There is something monstrous about Leary in this scene, from the way he takes the gun in his mouth to his flat emotional mien when shooting D’Andrea in the head a second time after the agent is already dead. In a rare show of anger and emotion, Leary even acknowledges his identity as a monster during one of his telephone calls, although he blames the United States government and by implication its policies of foreign intervention.

Leary:  Do you have any idea what I’ve done for God and country?
Some pretty f------ horrible things. I don’t even remember who I
was before they sunk their claws into me.
Horrigan:  They made you into a real monster, right?
Leary:  That’s right. And now they want to destroy me because we
can’t have monsters roaming the quiet countryside, now can we?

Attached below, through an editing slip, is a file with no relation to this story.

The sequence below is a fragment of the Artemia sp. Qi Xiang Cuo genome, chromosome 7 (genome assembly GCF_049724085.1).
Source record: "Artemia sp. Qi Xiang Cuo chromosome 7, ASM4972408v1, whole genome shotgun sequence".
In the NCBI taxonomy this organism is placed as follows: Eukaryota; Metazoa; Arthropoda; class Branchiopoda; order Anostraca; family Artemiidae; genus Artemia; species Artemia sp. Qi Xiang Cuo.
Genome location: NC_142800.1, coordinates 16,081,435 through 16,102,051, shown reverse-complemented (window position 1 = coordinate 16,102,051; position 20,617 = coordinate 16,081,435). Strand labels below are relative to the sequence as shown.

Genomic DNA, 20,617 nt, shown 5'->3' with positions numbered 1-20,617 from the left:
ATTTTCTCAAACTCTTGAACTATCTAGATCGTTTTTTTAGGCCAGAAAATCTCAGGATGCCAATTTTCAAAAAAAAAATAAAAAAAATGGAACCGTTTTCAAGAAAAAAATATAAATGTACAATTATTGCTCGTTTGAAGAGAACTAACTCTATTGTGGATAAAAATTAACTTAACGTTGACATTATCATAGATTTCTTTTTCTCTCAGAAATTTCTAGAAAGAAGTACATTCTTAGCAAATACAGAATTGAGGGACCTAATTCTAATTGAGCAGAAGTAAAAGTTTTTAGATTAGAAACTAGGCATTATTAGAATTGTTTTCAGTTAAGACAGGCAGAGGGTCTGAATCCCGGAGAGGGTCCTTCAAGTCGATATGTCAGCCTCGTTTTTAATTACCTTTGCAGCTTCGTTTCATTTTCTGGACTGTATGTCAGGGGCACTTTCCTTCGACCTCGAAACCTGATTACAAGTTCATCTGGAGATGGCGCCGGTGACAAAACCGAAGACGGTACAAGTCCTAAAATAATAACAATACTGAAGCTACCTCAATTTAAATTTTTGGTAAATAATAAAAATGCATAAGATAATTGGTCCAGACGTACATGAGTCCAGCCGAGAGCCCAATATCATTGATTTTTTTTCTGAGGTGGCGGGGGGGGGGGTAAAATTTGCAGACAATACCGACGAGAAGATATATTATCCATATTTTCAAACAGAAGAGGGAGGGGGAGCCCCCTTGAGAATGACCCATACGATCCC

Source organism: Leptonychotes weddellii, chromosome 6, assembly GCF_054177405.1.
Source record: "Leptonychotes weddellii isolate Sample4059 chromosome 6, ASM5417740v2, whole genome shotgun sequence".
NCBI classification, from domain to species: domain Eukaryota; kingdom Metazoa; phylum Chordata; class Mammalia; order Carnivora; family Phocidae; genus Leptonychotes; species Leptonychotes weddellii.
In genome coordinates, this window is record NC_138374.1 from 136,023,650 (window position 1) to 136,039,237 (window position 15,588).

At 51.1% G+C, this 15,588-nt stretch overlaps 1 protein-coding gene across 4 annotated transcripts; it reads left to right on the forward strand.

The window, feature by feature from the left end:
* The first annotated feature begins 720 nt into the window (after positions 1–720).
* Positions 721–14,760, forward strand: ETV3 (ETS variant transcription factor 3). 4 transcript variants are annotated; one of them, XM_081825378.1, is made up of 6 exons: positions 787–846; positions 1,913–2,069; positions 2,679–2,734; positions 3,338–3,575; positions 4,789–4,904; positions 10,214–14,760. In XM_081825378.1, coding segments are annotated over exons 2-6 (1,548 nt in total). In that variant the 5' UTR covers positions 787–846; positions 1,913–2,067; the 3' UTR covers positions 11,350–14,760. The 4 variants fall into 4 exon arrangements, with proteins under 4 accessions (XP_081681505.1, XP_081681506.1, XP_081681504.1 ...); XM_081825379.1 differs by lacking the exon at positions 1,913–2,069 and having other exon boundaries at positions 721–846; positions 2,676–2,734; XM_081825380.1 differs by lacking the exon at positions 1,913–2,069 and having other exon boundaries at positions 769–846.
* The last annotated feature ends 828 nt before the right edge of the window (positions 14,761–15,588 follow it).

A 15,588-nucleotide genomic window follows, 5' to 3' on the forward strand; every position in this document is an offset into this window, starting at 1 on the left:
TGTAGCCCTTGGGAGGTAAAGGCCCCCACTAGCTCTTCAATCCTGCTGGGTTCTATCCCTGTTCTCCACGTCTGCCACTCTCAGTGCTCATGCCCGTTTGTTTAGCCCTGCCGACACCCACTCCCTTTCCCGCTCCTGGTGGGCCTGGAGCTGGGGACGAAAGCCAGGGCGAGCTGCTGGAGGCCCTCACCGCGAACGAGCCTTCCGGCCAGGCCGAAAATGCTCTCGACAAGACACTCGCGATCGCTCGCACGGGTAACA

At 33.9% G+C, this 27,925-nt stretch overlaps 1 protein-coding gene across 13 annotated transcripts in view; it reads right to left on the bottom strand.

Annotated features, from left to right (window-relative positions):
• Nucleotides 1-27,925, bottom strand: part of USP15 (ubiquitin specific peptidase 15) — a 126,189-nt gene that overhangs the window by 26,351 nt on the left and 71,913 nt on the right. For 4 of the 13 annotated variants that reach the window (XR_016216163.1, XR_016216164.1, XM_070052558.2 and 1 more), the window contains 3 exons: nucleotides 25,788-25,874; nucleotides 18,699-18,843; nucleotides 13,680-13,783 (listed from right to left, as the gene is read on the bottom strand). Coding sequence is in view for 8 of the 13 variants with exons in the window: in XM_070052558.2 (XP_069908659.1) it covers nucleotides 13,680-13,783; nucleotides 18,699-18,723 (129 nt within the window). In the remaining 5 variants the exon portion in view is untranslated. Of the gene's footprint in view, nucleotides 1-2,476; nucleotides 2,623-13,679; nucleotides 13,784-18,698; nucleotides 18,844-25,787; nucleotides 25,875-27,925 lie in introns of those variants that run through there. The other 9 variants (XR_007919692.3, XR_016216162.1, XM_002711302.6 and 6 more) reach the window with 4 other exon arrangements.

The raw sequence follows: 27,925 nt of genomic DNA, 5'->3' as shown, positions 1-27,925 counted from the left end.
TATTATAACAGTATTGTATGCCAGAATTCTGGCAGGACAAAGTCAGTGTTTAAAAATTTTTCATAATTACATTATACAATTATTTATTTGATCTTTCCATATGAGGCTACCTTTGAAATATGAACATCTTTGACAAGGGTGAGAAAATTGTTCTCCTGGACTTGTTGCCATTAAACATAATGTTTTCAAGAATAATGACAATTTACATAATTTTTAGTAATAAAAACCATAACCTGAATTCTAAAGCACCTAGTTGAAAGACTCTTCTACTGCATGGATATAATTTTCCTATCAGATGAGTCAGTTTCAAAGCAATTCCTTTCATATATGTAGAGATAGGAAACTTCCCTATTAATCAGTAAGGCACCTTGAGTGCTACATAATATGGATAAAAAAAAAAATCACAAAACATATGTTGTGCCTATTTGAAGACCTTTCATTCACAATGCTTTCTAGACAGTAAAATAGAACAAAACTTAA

Leary refers to the Central Intelligence Agency (CIA), which employed assassination as a political tool during the Cold War, most famously with the Phoenix Program at the height of the Vietnam conflict (McCoy). If we are to understand that the film is set concurrently with the time of its release in the early 1990s, Leary would be about the right age to have been active during Vietnam and thus a potential participant in the Phoenix Program. In this scene, it is interesting to note the anxiety under which Leary operates, as in many ways it mirrors Horrigan’s feelings about having lived too long and entered a world where the symbols are unfamiliar. Like Horrigan, Leary is a creature of the Cold War, and as such his existence would have changed forever during the 1980s with the arrival of glastnost and the fall of the Berlin Wall. In this manner, both characters are linked to the cinematic legacy of the great westerns of the 1950s and 1960s.